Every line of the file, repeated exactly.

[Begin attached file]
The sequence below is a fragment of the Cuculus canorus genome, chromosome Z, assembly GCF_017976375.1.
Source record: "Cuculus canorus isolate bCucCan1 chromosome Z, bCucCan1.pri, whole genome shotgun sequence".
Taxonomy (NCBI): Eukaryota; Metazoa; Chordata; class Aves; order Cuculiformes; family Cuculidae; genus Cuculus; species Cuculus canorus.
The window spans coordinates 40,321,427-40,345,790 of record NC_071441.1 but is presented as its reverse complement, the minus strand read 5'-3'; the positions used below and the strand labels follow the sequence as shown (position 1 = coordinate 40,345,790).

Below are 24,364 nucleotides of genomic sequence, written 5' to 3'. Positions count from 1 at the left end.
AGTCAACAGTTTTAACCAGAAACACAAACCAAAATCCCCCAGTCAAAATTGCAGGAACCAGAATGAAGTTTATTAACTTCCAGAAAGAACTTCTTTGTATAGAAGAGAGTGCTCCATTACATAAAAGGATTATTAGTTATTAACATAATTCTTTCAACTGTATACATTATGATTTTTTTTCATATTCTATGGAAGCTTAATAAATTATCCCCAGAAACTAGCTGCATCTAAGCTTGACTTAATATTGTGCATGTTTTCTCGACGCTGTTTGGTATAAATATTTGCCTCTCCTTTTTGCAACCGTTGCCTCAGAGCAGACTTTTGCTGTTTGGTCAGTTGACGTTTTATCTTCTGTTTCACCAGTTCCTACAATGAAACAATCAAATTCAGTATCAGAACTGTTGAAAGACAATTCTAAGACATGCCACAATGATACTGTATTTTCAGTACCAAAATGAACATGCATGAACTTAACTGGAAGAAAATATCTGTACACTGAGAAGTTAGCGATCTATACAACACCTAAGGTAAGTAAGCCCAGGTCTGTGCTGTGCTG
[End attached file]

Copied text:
The sequence below is a fragment of the Cuculus canorus genome, chromosome Z, assembly GCF_017976375.1.
Source record: "Cuculus canorus isolate bCucCan1 chromosome Z, bCucCan1.pri, whole genome shotgun sequence".
Taxonomy (NCBI): Eukaryota; Metazoa; Chordata; class Aves; order Cuculiformes; family Cuculidae; genus Cuculus; species Cuculus canorus.
The window spans coordinates 40,321,427-40,345,790 of record NC_071441.1 but is presented as its reverse complement, the minus strand read 5'-3'; the positions used below and the strand labels follow the sequence as shown (position 1 = coordinate 40,345,790).

Below are 24,364 nucleotides of genomic sequence, written 5' to 3'. Positions count from 1 at the left end.
AGTCAACAGTTTTAACCAGAAACACAAACCAAAATCCCCCAGTCAAAATTGCAGGAACCAGAATGAAGTTTATTAACTTCCAGAAAGAACTTCTTTGTATAGAAGAGAGTGCTCCATTACATAAAAGGATTATTAGTTATTAACATAATTCTTTCAACTGTATACATTATGATTTTTTTTCATATTCTATGGAAGCTTAATAAATTATCCCCAGAAACTAGCTGCATCTAAGCTTGACTTAATATTGTGCATGTTTTCTCGACGCTGTTTGGTATAAATATTTGCCTCTCCTTTTTGCAACCGTTGCCTCAGAGCAGACTTTTGCTGTTTGGTCAGTTGACGTTTTATCTTCTGTTTCACCAGTTCCTACAATGAAACAATCAAATTCAGTATCAGAACTGTTGAAAGACAATTCTAAGACATGCCACAATGATACTGTATTTTCAGTACCAAAATGAACATGCATGAACTTAACTGGAAGAAAATATCTGTACACTGAGAAGTTAGCGATCTATACAACACCTAAGGTAAGTAAGCCCAGGTCTGTGCTGTGCTG